A Cure for the Lonely Church

Weddings are celebrations that mark a change of life. We love to go to weddings. Weddings bring together friends, family, and acquaintances ready and willing to experience the momentary spark of love and hope. Weddings often take place in a church setting, which reminds us that the Church universal is imagined as the Bride of Christ. But lately we’ve been wondering if the Bride of Christ is more lonely than hopeful and loving. It’s not that we don’t have hope, nor that we don’t love, for both hope and love are central to who we are. Rather we are lonely because we are dwindling in significance in society, and we are missing our most valued members: the poor, the disenfranchised, and the young. The church is no longer filled with a reflection of the fullness of society, but instead is half-filled with a small and narrow segment of society.

So we’ve been wondering if the church is missing herself. Missing her young, her bright ideas, her lost-who-can-be-found, her hopeless-needing-hope. Have we become like the Empty Nesters who once knew the fullness of home but now are experiencing separation anxiety as the young leave and come home only for the momentary visits? Is the sound of our “Silent Night” becoming literal, echoing a whisper of hope in the world full of the cacophony of diverse shouts?

Jesus said to the Pharisees that the rocks would shout out if we didn’t bring our full-on praise. Many churches are, thankfully, places of prayer and worship and praise, where people can find God in a troubled world. We are so grateful for them. And some of our churches are fading, and we are both grateful for their history and sad for their current state of affairs. It’s time for us to pay attention. It’s possible God is up to something we can’t imagine, and if we stop and listen, we just might find a new way. So, we are looking—and learning—from the places where the rocks are crying out.

The cities are one type of place we’ve heard the rocks crying out. Young people are flocking to our country’s urban centers. While for some of these young urban dwellers, attending church is a given, most have little interest in being a part of organized religion. This lack of interest might stem from the perception that religion is judgmental, too political, and anti-science. However, we believe it is also because the culture of “new urbanism,” along with other secular trends and practices, are more relevant, meaningful, and authentic than what many churches have to offer. While many churches in the suburbs act as the community gathering places and social hubs of their neighborhoods, the culture created in the urban core often fulfills these needs. For some, it’s community and connection without all the baggage of religion, but overall it’s just a more meaningful, diverse, and interesting way for many to experience those things. Regardless of whether we agree or not with their reasoning, those who are abandoning or avoiding organized religion are making their way to the city. A 2015 study by the Public Religion Research Institute found that “the religiously unaffiliated is the top ‘religious’ group—or tied for the top religious group—in 10 of the major metro areas.” If we’re looking to better understand the cosmic shifts in religion and spirituality in the United States, urban centers are key to our understanding.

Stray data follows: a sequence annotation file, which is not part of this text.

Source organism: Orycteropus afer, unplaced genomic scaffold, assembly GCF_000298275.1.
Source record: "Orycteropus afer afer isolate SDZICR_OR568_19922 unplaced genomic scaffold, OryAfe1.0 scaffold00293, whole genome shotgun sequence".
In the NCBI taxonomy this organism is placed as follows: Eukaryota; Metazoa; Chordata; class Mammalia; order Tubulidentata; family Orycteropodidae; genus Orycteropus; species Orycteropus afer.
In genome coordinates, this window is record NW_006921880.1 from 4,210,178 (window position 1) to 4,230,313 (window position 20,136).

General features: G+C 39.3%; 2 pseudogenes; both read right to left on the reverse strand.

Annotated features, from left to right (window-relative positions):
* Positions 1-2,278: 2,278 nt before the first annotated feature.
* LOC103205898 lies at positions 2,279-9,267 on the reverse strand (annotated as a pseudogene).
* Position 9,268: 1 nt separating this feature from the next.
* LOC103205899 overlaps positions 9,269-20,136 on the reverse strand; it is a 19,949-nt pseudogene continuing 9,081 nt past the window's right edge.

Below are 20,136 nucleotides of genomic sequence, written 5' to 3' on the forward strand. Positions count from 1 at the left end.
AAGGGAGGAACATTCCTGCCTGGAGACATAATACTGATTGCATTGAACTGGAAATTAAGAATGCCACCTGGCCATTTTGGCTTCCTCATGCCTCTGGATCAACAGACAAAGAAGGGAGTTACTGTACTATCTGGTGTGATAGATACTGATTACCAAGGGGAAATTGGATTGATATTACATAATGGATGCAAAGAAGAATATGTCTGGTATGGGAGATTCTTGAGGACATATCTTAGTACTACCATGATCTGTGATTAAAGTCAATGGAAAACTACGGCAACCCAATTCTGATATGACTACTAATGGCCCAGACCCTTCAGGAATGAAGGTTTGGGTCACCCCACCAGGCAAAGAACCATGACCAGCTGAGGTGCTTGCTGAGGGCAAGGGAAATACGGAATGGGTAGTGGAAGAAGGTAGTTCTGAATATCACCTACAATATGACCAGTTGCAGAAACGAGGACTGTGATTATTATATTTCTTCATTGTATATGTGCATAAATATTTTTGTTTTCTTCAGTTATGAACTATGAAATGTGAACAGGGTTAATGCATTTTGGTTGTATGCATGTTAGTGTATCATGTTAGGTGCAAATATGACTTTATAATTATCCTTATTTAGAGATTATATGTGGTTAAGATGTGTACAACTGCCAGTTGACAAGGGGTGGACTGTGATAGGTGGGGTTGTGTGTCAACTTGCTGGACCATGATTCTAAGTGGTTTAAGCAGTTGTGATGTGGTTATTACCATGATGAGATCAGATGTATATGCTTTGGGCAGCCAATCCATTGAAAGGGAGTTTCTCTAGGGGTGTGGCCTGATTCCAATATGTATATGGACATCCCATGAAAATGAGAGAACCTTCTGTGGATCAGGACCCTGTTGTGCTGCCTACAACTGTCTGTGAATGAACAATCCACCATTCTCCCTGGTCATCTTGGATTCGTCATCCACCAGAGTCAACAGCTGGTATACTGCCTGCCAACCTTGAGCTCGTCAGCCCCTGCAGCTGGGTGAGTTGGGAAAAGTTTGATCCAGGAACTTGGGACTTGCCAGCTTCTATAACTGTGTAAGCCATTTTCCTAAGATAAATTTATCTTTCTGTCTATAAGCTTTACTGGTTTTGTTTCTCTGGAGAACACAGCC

People are drawn to cities right now because they are looking to escape the sameness and unsustainable lives in the suburbs: the six-lane mega-roads, lack of walkability, lack of culture, strip malls, mega-malls, big box stores, gated neighborhoods, and chain restaurants. Instead, they are moving to cities and finding a deep sense of community in the urban core. You need only walk into one of the amazing locally owned and managed restaurants or bars in an urban center to feel the communal vibe. The same is true for the art galleries, yoga studios, co-working spaces, independent coffee shops, mixers for professionals and entrepreneurs, and community festivals—all of which create a neighborhood and small community feel in our cities. These are the new gathering places and social spaces; these are the places offering creative transformation and hope; these are the places where many are now finding meaning and connection.

Though churches are some of the last places many young people would voluntarily enter, that does not mean the religious commitments have come to an end. Many who have left church still hold religious and spiritual beliefs. These folks have often given up trying to live out their faith through institutions they no longer see as relevant. However, there seems to be, more than ever, a deep longing to connect with something bigger than oneself on spiritual and communal levels. Is there still a chance, then, that churches could once again become that place for spiritual connection, growth, and community? We believe there is.

In The Sacred Secular we go deeper into the places and spaces where the rocks are crying out, listening to, and learning from, the stories of the those who inhabit them. We do so not because these secular arenas are free of their own problems or because they offer quick fix solutions to church growth. Instead, we offer leaders, and all those who care about the church, an invitation to listen to the still small voice of God that is speaking through the lives of our neighbors. It is only then that we will not simply hear what they are saying, but we will truly understand and enter into mutual relationship with them, as well.


(This article is excerpted from Dottie Escobedo Frank and Rob Rynders’s book The Sacred Secular: How God Is Using the World to Shape the Church.)

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